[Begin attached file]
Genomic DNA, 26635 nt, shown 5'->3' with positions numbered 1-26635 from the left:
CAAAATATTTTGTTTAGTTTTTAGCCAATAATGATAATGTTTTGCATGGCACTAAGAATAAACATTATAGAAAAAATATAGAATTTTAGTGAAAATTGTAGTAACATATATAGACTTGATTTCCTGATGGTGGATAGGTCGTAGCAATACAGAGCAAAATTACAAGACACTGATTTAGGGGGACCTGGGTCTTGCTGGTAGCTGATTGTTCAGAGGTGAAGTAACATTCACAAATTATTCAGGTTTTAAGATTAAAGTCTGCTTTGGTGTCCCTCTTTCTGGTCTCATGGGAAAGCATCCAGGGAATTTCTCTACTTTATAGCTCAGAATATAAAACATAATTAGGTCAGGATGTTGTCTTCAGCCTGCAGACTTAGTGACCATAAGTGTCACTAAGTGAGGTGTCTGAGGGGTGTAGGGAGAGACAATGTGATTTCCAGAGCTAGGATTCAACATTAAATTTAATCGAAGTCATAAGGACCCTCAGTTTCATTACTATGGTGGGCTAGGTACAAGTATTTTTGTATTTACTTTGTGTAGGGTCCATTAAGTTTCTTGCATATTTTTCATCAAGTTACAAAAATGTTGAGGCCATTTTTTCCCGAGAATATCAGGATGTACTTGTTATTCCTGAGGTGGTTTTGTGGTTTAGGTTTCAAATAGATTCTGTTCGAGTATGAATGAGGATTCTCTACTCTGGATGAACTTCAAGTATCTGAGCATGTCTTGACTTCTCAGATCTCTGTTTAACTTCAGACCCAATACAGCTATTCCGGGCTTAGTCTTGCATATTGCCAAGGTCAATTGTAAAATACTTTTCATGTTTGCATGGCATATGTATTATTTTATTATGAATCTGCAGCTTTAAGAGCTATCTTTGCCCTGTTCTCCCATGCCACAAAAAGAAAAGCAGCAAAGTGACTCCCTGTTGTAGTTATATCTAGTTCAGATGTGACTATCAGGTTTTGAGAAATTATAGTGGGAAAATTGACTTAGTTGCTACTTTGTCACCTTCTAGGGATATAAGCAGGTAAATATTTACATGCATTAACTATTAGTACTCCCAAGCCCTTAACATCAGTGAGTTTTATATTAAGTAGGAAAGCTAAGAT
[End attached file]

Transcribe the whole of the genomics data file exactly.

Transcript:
Genomic DNA, 26635 nt, shown 5'->3' with positions numbered 1-26635 from the left:
CAAAATATTTTGTTTAGTTTTTAGCCAATAATGATAATGTTTTGCATGGCACTAAGAATAAACATTATAGAAAAAATATAGAATTTTAGTGAAAATTGTAGTAACATATATAGACTTGATTTCCTGATGGTGGATAGGTCGTAGCAATACAGAGCAAAATTACAAGACACTGATTTAGGGGGACCTGGGTCTTGCTGGTAGCTGATTGTTCAGAGGTGAAGTAACATTCACAAATTATTCAGGTTTTAAGATTAAAGTCTGCTTTGGTGTCCCTCTTTCTGGTCTCATGGGAAAGCATCCAGGGAATTTCTCTACTTTATAGCTCAGAATATAAAACATAATTAGGTCAGGATGTTGTCTTCAGCCTGCAGACTTAGTGACCATAAGTGTCACTAAGTGAGGTGTCTGAGGGGTGTAGGGAGAGACAATGTGATTTCCAGAGCTAGGATTCAACATTAAATTTAATCGAAGTCATAAGGACCCTCAGTTTCATTACTATGGTGGGCTAGGTACAAGTATTTTTGTATTTACTTTGTGTAGGGTCCATTAAGTTTCTTGCATATTTTTCATCAAGTTACAAAAATGTTGAGGCCATTTTTTCCCGAGAATATCAGGATGTACTTGTTATTCCTGAGGTGGTTTTGTGGTTTAGGTTTCAAATAGATTCTGTTCGAGTATGAATGAGGATTCTCTACTCTGGATGAACTTCAAGTATCTGAGCATGTCTTGACTTCTCAGATCTCTGTTTAACTTCAGACCCAATACAGCTATTCCGGGCTTAGTCTTGCATATTGCCAAGGTCAATTGTAAAATACTTTTCATGTTTGCATGGCATATGTATTATTTTATTATGAATCTGCAGCTTTAAGAGCTATCTTTGCCCTGTTCTCCCATGCCACAAAAAGAAAAGCAGCAAAGTGACTCCCTGTTGTAGTTATATCTAGTTCAGATGTGACTATCAGGTTTTGAGAAATTATAGTGGGAAAATTGACTTAGTTGCTACTTTGTCACCTTCTAGGGATATAAGCAGGTAAATATTTACATGCATTAACTATTAGTACTCCCAAGCCCTTAACATCAGTGAGTTTTATATTAAGTAGGAAAGCTAAGAT